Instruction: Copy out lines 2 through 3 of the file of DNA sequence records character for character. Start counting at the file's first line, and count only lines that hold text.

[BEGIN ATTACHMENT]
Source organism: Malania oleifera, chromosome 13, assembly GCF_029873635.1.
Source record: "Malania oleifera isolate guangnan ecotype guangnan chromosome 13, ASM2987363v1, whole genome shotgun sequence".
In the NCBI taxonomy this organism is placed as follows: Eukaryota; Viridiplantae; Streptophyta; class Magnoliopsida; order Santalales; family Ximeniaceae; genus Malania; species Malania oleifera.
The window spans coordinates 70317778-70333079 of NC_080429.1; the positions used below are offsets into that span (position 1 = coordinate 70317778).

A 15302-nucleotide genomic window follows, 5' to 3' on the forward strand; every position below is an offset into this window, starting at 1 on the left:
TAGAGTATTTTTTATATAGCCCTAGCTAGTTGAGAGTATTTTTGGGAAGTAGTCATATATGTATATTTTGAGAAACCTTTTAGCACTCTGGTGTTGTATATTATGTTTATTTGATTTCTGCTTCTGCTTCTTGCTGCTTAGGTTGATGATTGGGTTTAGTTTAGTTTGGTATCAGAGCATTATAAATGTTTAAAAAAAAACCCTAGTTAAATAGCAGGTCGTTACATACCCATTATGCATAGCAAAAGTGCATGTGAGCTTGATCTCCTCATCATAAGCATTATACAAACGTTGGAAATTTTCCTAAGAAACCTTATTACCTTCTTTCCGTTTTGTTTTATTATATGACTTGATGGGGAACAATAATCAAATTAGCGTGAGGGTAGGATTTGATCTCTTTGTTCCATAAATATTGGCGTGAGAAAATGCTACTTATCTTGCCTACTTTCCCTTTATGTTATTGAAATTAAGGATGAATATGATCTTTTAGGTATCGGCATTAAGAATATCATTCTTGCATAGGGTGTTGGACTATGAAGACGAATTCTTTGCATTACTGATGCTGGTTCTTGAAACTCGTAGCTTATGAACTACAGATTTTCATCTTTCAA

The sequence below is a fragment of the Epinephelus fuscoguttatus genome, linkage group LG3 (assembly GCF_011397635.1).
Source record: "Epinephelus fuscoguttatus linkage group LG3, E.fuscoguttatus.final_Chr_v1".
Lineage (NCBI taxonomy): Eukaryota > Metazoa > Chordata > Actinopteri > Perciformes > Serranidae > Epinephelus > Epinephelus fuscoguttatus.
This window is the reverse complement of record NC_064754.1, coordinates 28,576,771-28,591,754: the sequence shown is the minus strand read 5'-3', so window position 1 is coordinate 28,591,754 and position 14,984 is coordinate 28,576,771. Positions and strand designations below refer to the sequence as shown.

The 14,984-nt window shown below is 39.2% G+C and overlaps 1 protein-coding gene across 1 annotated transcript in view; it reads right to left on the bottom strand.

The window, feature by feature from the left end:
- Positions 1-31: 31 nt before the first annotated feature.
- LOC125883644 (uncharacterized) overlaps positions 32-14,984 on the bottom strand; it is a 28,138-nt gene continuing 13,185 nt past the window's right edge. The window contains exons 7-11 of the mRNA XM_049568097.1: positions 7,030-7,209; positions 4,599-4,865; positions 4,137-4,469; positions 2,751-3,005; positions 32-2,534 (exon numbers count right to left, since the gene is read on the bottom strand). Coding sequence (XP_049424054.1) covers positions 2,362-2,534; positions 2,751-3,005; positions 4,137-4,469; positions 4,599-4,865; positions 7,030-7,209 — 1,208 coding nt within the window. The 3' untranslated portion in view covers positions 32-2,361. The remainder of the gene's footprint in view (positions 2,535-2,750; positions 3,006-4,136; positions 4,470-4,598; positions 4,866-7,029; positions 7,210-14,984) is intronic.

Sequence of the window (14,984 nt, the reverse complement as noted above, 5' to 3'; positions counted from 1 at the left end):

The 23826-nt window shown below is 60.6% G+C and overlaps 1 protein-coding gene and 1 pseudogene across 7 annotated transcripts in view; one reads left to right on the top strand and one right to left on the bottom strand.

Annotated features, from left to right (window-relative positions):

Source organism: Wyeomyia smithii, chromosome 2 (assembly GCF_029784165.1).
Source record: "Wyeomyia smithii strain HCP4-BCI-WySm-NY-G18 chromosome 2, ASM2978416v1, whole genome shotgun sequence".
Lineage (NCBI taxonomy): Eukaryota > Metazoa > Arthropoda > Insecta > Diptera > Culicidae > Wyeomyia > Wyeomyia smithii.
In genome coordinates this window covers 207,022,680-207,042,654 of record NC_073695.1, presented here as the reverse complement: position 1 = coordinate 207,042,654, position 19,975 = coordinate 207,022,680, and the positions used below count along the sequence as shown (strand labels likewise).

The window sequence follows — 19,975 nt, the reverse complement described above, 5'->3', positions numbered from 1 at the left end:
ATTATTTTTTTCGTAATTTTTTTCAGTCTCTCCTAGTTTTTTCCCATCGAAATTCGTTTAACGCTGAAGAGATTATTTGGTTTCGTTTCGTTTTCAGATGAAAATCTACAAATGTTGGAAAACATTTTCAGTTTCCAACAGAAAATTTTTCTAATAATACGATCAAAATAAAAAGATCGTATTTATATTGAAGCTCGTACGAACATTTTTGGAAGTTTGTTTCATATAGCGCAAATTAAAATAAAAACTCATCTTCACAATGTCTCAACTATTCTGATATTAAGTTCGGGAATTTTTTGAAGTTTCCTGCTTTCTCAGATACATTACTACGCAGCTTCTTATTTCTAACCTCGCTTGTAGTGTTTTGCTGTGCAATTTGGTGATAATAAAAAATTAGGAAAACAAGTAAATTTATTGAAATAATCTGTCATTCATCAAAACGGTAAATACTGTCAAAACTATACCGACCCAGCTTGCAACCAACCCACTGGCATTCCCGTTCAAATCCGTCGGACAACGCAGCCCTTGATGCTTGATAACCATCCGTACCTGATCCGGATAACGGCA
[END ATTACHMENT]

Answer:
Source record: "Malania oleifera isolate guangnan ecotype guangnan chromosome 13, ASM2987363v1, whole genome shotgun sequence".
In the NCBI taxonomy this organism is placed as follows: Eukaryota; Viridiplantae; Streptophyta; class Magnoliopsida; order Santalales; family Ximeniaceae; genus Malania; species Malania oleifera.